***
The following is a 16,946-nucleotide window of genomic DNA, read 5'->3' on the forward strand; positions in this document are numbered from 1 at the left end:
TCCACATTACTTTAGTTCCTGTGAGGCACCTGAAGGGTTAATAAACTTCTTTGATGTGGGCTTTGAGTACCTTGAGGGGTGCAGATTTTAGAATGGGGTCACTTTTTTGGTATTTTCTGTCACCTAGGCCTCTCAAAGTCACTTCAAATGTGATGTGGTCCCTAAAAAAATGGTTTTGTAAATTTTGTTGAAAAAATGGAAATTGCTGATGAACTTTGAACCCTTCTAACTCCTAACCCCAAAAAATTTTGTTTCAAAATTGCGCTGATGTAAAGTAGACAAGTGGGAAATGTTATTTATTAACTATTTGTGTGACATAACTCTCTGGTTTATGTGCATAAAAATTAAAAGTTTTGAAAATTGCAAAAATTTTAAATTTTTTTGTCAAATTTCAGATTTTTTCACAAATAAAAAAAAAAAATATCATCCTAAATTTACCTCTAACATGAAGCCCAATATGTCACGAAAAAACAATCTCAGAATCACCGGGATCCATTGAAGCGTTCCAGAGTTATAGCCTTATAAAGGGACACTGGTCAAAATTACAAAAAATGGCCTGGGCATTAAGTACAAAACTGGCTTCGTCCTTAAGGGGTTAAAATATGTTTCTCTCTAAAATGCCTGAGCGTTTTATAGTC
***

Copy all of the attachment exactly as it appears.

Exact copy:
The following is a 16,946-nucleotide window of genomic DNA, read 5'->3' on the forward strand; positions in this document are numbered from 1 at the left end:
TCCACATTACTTTAGTTCCTGTGAGGCACCTGAAGGGTTAATAAACTTCTTTGATGTGGGCTTTGAGTACCTTGAGGGGTGCAGATTTTAGAATGGGGTCACTTTTTTGGTATTTTCTGTCACCTAGGCCTCTCAAAGTCACTTCAAATGTGATGTGGTCCCTAAAAAAATGGTTTTGTAAATTTTGTTGAAAAAATGGAAATTGCTGATGAACTTTGAACCCTTCTAACTCCTAACCCCAAAAAATTTTGTTTCAAAATTGCGCTGATGTAAAGTAGACAAGTGGGAAATGTTATTTATTAACTATTTGTGTGACATAACTCTCTGGTTTATGTGCATAAAAATTAAAAGTTTTGAAAATTGCAAAAATTTTAAATTTTTTTGTCAAATTTCAGATTTTTTCACAAATAAAAAAAAAAAATATCATCCTAAATTTACCTCTAACATGAAGCCCAATATGTCACGAAAAAACAATCTCAGAATCACCGGGATCCATTGAAGCGTTCCAGAGTTATAGCCTTATAAAGGGACACTGGTCAAAATTACAAAAAATGGCCTGGGCATTAAGTACAAAACTGGCTTCGTCCTTAAGGGGTTAAAATATGTTTCTCTCTAAAATGCCTGAGCGTTTTATAGTC